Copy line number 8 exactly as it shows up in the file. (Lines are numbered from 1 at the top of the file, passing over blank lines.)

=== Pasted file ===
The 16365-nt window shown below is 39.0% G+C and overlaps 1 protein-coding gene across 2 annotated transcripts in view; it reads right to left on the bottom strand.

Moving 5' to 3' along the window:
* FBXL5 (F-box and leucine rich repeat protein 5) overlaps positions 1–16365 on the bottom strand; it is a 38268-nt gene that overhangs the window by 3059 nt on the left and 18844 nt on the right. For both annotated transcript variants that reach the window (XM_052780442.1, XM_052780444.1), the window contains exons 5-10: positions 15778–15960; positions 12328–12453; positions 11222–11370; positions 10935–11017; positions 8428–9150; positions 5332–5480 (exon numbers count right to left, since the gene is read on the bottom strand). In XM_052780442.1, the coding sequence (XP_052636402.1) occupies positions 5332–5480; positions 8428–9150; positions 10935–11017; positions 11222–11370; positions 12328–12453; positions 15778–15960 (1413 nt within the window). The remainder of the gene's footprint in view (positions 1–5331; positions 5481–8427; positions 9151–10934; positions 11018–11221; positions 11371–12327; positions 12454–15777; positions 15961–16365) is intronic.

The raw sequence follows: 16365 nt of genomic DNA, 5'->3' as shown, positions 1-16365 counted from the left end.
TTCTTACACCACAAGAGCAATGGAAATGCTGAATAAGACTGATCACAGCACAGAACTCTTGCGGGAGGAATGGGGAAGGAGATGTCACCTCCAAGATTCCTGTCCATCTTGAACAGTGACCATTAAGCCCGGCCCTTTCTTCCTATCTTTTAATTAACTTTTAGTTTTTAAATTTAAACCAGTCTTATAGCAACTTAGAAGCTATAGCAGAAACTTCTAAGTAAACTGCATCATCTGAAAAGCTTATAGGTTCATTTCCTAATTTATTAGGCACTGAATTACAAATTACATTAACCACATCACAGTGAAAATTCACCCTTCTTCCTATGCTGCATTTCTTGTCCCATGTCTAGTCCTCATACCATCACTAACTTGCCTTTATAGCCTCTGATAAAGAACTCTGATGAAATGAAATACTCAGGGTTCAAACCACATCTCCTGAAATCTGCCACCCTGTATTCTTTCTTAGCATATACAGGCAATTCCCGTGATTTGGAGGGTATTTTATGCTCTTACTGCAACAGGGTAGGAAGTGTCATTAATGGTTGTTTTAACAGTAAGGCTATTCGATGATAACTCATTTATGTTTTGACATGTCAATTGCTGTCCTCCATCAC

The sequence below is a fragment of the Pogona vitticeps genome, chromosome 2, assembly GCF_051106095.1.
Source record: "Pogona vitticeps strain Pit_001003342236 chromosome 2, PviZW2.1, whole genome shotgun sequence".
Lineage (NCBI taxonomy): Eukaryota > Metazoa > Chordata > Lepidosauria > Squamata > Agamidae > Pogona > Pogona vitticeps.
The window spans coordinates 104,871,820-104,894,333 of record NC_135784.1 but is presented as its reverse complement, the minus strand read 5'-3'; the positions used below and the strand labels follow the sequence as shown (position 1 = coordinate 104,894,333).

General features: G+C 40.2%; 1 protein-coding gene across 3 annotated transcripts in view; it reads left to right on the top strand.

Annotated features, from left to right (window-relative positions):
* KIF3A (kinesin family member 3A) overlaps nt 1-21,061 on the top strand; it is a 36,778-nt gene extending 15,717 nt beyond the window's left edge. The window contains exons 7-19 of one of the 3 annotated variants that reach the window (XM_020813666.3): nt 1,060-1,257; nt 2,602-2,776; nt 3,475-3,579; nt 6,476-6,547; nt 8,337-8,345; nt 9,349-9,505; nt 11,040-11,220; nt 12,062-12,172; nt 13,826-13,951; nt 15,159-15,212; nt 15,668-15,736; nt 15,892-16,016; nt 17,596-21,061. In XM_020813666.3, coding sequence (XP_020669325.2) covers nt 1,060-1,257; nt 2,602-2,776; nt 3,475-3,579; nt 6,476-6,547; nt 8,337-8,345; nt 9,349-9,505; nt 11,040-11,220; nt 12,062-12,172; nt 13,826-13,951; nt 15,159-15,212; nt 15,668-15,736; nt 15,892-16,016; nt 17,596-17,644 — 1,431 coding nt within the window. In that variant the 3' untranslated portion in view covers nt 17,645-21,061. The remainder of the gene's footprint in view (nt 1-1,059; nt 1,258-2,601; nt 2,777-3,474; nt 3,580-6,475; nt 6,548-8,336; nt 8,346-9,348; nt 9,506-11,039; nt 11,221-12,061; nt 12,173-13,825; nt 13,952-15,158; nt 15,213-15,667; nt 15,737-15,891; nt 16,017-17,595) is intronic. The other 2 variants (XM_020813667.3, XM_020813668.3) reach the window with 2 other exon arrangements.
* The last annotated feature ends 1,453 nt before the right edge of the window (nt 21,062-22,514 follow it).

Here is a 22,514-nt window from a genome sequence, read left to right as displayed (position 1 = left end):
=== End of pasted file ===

Lineage (NCBI taxonomy): Eukaryota > Metazoa > Chordata > Lepidosauria > Squamata > Agamidae > Pogona > Pogona vitticeps.